Private mosques are sometimes called masjids and sometimes musallas. Musalla is derived from the word salah which means prayer. Musalla thus means the place where prayers are regularly performed. In this case, to articulate either masjid or musalla pose no problems at all, as these mosques are private entities and people know best what they have at home and how their domestic spaces earmarked for worship function. There is no room whatsoever for confusion here. People are thus left free to use whichever term they want: masjid or musalla. Private masjids and musallas are part of the house’s carefully guarded privacy. It was nobody else but the Prophet (pbuh) who consented to the idea of his companions earmarking places of worship (‘ibadah) in their private houses. He is said to have graced some of such places by personally praying in them.
* Neighborhood Mosques
In neighborhoods, which consist of a number of houses, believers establish mosques which are relatively small and whose performances are raised to a much higher level than the level enjoyed by private mosques. While the latter caters to the needs of single families, the former caters to the collective needs generated by a group of families, or a neighborhood. Hence, the character of neighborhood mosques, both in terms of their functionality and their sizes and forms, is intensified and expanded considerably from the character of private mosques.
This type of mosques many people normally call musalla, although they may still refer to it as masjid as well – the matter varies from one place to another. Thus, musalla means a place for regularly performing prayers (salah) and some other basic religious, social, cultural and educational ceremonies and tasks. Musallas are neighborhood development centers. Many people prefer to call these mosques as musallas rather than masjids because their somewhat limited scope must be unmistakably spelled out so that confusion does not arise as to their underlining disposition. Musallas, though small, are still public institutions and can be accessed by anyone. One of the most important ideas that must be clearly disseminated to people, so that they are not misguided, is that Friday Jumu’ah prayers, the most important frequently recurring mass gathering of Muslims, are not performed in musallas.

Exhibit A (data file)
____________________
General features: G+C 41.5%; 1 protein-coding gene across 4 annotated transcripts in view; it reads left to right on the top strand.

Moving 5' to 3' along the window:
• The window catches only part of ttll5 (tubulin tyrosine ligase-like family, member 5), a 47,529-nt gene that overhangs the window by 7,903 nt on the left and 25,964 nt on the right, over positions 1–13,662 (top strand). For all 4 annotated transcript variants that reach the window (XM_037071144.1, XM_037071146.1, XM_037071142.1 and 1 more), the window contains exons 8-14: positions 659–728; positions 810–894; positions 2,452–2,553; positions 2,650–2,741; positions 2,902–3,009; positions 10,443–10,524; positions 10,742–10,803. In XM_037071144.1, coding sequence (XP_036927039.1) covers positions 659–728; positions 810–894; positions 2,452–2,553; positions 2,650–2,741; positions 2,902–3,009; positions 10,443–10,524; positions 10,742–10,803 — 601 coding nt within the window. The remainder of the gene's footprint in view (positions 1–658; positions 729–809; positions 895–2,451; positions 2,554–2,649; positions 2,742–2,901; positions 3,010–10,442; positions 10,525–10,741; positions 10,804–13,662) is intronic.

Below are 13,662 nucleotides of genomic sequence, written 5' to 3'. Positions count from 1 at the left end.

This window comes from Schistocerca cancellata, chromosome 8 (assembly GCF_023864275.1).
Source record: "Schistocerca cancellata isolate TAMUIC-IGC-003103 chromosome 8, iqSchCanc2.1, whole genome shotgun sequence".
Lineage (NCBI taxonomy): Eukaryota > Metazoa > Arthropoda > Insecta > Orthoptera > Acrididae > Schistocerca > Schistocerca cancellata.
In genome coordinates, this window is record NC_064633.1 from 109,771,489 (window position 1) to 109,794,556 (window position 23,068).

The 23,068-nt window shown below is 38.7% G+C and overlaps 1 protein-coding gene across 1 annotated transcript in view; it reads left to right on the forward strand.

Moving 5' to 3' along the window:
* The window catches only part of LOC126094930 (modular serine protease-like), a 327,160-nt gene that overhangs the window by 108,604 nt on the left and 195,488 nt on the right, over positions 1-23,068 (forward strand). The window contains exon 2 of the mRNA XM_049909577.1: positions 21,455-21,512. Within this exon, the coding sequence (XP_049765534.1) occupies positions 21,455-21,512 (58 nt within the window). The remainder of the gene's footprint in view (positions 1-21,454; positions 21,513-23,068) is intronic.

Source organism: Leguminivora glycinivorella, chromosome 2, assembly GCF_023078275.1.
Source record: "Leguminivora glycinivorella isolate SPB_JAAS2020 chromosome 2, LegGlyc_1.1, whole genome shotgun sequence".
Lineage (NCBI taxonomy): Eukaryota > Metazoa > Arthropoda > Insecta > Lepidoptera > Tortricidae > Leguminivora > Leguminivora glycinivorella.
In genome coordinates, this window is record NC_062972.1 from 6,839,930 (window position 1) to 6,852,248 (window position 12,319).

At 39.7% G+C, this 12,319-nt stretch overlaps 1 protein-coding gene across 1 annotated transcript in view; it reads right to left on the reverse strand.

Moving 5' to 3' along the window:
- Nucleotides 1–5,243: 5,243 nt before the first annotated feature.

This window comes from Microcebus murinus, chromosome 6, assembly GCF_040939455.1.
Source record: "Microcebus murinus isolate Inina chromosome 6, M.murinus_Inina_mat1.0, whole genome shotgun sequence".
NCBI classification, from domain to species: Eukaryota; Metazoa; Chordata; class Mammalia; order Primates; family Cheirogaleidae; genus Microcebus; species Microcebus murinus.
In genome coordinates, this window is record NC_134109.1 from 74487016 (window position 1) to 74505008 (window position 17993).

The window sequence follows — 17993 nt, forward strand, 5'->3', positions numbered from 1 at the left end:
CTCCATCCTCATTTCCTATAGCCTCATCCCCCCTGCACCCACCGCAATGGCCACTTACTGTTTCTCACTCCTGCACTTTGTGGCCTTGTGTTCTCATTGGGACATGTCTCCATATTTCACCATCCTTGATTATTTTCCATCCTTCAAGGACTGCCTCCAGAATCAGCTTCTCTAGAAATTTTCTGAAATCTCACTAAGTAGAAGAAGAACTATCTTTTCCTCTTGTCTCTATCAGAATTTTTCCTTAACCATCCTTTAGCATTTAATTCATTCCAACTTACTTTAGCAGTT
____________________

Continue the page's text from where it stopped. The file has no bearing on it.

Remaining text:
The Prophet (pbuh) is reported to have directed his companions to have this type of mosques built in their quarters, or neighborhoods, in Madinah and in its vicinity, and to cleanse and odorize them on special religious occasions. During the Prophet’s time, there were nine neighborhood mosques in Madinah, besides the Prophet’s principal mosque in the heart of the city. In those mosques, the people prayed based on the adhan (call to prayer) pronounced by Bilal b. Rabah, which sounded from the Prophet’s central mosque. Only in the Prophet’s central mosque, however, the Jumu’ah prayer was performed. One of the first instructions that the Prophet (pbuh) used to give to the visiting Muslim tribes from outside Madinah was to build, liven up and maintain (neighborhood) mosques in their respective communities.
* Jami’ Mosques
From private houses and through neighborhoods, the significance of the mosque institution grows and then culminates in the principal mosques of cities, towns and even large villages. It is here that the potent message of the mosque, and with it the message of Islam, becomes most apparent. These mosques are normally called jami’s. The term jami’ is derived from the word jama’ which means to gather or assemble. Thus, the word jami’ means a place or a thing that gathers people for intended purposes.
Jami’ signifies mosques with a universal appeal. It targets a multitude of people; in fact, all people. It invites them under its custody reminding them to discharge their duties towards Allah, self, other people and the natural surroundings. Jami’ beckons to people to come under its charge and to draw on the multiple benefits which its multiple and dynamic roles and functions have to offer. Jami’ beckons to people to come and attain salvation in, and with, it. Jami’ is an effective means of da’wah (propagation of the Islamic cause), just as it is an effective field for it.
Due to this, jami’ is always in the center of a city, town or a large village, placed at a most strategic location. Other urban components cluster around jami’, making, as a result, the cores of cities and towns, more often than not, ring-shaped. All the roads in Muslim settlements lead to and from jami’, causing street networks to be accomplished in a quite symmetrical and logical fashion. Jami’ functions as a community development center. It always bustles with life and vigor. It is the most active and productive urban constituent in a city. Jami’ is not just a place for prayers and other plain religious rites and ceremonies. It is a center and mirror of life. It is a center and mirror of Islam as a complete code of life. Everyone from all walks of life is welcome to benefit from what jami’ has to offer. At the same time, everyone is invited to contribute to sustaining the status and function of jami’. This reputation of jami’ mosques causes them to be meticulously planned and finely built, and to be richly decorated, dominating and superseding in terms of art and architecture its immediate built environment surroundings. A very few people frown upon this reality architecture and art-wise, as everyone is acutely aware that the form and outward appearances of jami’ mosques must correspond with their vibrant and sophisticated roles and functions.